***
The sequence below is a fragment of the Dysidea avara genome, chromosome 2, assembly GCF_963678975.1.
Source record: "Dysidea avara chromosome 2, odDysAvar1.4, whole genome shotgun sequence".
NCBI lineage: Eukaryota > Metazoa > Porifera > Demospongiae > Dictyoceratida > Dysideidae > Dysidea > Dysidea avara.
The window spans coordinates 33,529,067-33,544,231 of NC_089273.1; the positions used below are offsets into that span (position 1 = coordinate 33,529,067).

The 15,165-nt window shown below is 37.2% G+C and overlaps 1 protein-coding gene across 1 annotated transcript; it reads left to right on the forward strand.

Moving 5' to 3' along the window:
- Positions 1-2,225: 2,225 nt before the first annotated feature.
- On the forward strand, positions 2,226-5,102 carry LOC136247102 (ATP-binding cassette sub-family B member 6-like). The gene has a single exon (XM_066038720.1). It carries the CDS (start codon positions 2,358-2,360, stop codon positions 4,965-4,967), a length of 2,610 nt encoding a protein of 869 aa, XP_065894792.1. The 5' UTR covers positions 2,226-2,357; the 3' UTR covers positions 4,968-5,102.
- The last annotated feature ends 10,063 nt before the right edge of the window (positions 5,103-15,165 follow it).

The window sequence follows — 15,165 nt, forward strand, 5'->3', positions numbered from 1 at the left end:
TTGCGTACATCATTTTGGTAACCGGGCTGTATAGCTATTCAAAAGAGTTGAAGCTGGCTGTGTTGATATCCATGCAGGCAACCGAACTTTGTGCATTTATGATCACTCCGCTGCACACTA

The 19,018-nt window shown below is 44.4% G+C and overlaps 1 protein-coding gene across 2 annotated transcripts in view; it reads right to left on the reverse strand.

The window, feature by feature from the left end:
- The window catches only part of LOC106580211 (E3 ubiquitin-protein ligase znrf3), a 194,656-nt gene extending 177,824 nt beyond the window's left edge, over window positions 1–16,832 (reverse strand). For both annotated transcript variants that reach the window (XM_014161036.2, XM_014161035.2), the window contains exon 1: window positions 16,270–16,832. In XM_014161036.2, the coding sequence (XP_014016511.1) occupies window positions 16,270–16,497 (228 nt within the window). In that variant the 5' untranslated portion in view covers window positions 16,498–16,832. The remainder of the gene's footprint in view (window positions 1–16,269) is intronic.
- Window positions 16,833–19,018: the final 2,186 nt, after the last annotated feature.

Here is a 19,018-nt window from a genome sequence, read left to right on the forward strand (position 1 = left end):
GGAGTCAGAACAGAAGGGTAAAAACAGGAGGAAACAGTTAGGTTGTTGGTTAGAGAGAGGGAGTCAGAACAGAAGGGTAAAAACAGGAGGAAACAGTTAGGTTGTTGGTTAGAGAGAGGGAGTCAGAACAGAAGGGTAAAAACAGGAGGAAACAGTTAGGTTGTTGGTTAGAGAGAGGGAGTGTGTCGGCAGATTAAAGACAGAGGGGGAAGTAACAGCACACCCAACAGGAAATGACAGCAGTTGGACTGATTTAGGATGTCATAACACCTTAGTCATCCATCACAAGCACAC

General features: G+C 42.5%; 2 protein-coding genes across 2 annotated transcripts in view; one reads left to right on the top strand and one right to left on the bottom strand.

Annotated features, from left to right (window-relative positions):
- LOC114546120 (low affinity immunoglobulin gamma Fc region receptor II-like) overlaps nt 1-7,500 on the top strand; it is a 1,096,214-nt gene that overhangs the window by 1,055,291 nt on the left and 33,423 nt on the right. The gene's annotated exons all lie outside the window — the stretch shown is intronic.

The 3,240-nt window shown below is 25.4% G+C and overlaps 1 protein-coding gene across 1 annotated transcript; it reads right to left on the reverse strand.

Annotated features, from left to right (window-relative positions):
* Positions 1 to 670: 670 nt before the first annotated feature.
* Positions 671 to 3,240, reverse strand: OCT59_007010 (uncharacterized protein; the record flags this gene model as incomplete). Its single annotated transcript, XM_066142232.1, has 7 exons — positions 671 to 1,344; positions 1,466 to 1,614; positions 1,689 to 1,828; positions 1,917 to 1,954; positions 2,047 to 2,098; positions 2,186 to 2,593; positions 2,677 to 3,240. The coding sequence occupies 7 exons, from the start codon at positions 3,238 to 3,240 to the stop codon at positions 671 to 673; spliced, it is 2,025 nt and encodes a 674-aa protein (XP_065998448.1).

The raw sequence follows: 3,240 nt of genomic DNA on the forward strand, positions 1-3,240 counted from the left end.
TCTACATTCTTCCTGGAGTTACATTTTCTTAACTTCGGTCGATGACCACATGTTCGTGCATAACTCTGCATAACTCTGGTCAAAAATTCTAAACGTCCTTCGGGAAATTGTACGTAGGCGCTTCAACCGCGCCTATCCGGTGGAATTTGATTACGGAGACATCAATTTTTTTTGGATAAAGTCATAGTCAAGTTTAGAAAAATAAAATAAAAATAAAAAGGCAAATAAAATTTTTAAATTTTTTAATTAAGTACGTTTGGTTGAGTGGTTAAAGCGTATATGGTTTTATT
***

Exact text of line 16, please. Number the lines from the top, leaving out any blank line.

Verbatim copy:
Here is a 19,018-nt window from a genome sequence, read left to right on the forward strand (position 1 = left end):